Assemblymember Linda B. Rosenthal Announces Introduction of Legislation to Close Super Tower Mechanical Voids Loophole
New York, NY Assemblymember Linda B. Rosenthal (D/WF-Manhattan) announced the introduction of state legislation (A.5026) to close the mechanical void loophole, which is increasingly exploited by building developers. Void space is not currently counted toward total building height, and is traditionally used to house mechanical infrastructure, such as HVAC. Building developers have begun to use void space to work around local zoning, and in some cases add upwards of 150 feet of total height to their buildings, creating higher selling and rental prices for upper floor units. The legislation is being introduced in the Senate by Senator Robert Jackson.
There are no limits to the universe of some developers chicanery, and for the sake of our citys communities it is imperative we address these subversive maneuvers head on. The mechanical void loophole is as brazen a developer parlor trick as it gets, and it is vital that the State step in to fill the regulatory void that exists, said Assemblymember Linda B. Rosenthal. While New York City has taken a first step at addressing the void issue, the state effort in addition to being more comprehensive, also better anticipates the new ways that developers are likely to exploit the regulation in the future.
Assemblymember Rosenthals legislation will amend the New York State Multiple Dwelling Law. The bill will require that all void space exceeding either 5% of the total building height or 20 feet be counted toward total floor-area-ratio (FAR). After that, each additional 12 feet of void space height will be counted as an additional floor for the purposes of calculating total FAR. Further, the legislation will count any ceiling height in excess of 12 feet as an additional floor. And, the legislation will also ensure that open space, such as balconies and terraces not bordered by four walls, be counted toward total FAR. These changes will ensure current and future development abides by both the letter, and spirit, of the law.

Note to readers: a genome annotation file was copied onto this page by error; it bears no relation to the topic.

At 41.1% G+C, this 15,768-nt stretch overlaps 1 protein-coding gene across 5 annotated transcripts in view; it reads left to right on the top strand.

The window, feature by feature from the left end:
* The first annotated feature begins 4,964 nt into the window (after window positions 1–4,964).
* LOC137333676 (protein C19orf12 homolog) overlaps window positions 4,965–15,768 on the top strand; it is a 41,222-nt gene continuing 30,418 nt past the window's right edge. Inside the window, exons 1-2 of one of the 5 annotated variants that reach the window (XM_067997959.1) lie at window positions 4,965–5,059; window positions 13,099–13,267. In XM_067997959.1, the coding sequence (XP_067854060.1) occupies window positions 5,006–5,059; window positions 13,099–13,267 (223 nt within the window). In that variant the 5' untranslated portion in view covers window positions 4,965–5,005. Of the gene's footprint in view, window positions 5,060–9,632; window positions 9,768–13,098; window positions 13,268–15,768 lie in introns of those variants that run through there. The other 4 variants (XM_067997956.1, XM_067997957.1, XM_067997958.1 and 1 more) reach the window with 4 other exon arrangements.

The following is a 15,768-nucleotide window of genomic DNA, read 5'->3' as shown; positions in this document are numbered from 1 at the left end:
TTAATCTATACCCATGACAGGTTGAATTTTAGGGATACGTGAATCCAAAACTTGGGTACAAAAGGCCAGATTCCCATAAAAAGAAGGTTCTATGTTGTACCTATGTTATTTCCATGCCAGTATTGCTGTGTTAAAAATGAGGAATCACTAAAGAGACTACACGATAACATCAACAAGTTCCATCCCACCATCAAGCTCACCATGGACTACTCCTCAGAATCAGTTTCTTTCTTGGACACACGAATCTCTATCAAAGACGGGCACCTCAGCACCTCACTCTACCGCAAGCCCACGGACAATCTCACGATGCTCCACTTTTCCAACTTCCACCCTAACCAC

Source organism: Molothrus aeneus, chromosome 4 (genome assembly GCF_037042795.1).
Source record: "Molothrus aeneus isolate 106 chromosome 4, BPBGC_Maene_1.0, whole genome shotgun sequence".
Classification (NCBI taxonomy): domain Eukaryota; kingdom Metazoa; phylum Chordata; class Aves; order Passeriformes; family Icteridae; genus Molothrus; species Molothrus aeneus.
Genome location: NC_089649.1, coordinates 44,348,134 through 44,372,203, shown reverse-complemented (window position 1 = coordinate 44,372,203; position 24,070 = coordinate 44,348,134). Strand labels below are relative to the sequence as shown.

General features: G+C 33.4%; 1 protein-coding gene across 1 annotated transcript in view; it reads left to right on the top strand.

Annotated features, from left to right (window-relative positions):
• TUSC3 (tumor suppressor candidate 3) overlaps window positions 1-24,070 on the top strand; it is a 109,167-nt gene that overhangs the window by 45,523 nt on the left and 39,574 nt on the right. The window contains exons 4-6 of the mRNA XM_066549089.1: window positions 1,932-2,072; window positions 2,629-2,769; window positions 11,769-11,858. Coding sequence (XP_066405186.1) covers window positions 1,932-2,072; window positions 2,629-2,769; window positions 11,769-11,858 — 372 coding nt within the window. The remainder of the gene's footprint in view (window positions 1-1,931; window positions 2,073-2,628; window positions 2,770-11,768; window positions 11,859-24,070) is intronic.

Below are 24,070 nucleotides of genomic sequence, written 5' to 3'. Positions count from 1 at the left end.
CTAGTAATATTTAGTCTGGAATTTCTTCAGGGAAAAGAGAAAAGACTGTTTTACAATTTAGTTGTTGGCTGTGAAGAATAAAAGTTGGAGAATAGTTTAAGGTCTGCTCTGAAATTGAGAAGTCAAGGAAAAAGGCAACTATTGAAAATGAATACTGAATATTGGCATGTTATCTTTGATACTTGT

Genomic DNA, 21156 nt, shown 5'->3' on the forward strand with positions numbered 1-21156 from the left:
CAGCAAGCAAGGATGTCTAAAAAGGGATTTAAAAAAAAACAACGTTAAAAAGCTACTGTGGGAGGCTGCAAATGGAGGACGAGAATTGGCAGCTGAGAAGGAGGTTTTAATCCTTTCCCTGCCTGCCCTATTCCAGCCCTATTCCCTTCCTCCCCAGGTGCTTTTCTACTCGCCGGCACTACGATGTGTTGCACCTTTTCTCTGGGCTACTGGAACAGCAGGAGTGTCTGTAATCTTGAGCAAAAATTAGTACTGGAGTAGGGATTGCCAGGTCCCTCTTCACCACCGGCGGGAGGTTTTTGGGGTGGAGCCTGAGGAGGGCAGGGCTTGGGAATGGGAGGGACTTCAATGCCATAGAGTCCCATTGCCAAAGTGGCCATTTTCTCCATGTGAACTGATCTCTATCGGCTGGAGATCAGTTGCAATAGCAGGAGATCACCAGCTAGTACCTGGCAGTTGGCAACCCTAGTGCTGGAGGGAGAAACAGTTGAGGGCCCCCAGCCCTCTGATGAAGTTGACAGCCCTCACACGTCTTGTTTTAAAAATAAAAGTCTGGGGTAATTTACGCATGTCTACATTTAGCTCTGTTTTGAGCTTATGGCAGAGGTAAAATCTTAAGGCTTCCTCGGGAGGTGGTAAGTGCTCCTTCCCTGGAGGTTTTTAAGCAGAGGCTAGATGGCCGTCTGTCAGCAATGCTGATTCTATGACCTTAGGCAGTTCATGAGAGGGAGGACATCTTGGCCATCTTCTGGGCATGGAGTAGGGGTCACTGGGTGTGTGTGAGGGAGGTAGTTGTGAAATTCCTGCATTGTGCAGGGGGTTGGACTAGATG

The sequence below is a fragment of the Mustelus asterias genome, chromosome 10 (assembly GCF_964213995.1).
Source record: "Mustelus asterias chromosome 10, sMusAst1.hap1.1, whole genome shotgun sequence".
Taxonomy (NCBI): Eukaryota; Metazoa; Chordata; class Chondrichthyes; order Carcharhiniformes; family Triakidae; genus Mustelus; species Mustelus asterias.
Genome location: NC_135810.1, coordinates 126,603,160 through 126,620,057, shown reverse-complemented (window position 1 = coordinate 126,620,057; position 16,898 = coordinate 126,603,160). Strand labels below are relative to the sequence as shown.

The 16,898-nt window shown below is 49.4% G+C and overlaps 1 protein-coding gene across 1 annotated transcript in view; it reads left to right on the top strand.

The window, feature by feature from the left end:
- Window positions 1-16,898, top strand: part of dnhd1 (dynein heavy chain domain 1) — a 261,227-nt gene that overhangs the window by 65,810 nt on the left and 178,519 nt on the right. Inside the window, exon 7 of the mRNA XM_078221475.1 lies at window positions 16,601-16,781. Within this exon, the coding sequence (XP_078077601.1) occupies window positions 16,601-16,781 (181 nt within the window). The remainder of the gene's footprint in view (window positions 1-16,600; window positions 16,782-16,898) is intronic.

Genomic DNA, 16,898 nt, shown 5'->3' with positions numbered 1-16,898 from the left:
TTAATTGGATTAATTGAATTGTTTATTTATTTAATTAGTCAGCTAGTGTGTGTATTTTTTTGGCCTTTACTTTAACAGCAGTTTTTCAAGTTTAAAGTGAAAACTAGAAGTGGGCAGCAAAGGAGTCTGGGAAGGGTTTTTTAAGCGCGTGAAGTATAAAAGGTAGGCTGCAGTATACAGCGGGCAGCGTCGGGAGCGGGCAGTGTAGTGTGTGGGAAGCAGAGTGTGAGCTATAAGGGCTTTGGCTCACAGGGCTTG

Where most New Yorkers see clouds, developers look up and see opportunity. Local zoning is designed to preserve the character and integrity of communities, and guard against developer overreach. When glaring loopholes emerge it is incumbent on us to take action to address the issue. In so doing, we must ensure we not only address the tricks of recent past, but that we cast a net wide enough to prevent these maneuverings in the future, said Assemblymember Linda B. Rosenthal.
In response to months of mounting pressure, the Department of City Planning recently proposed regulations aimed at closing the mechanical void loophole. The Citys proposal though, which is limited only to the Citys designated tower districts, would count any mechanical space taller than 25 feet in height as floor area, with each additional 25 feet counted as another floor. The Citys proposal would apply only in R9 or R10 zoning districts, leaving large swaths of the City unprotected.
Senator Robert Jackson, who represents developer hot-spots in Inwood and Washington Heights as well as parts of Harlem, the Upper West Side, Hell's Kitchen, and Chelsea, said: "I am proud to sponsor Assemblymember Rosenthal's comprehensive mechanical void bill in the Senate. This loophole has long been exploited by developers serving not the working people of New York City, but their billionaire clients who often do not even occupy these super-tall buildings. Our legislation at the state level will have a salutary effect for our communities in Manhattan by counting FAR fairly. It represents an important step toward reining in predatory developers."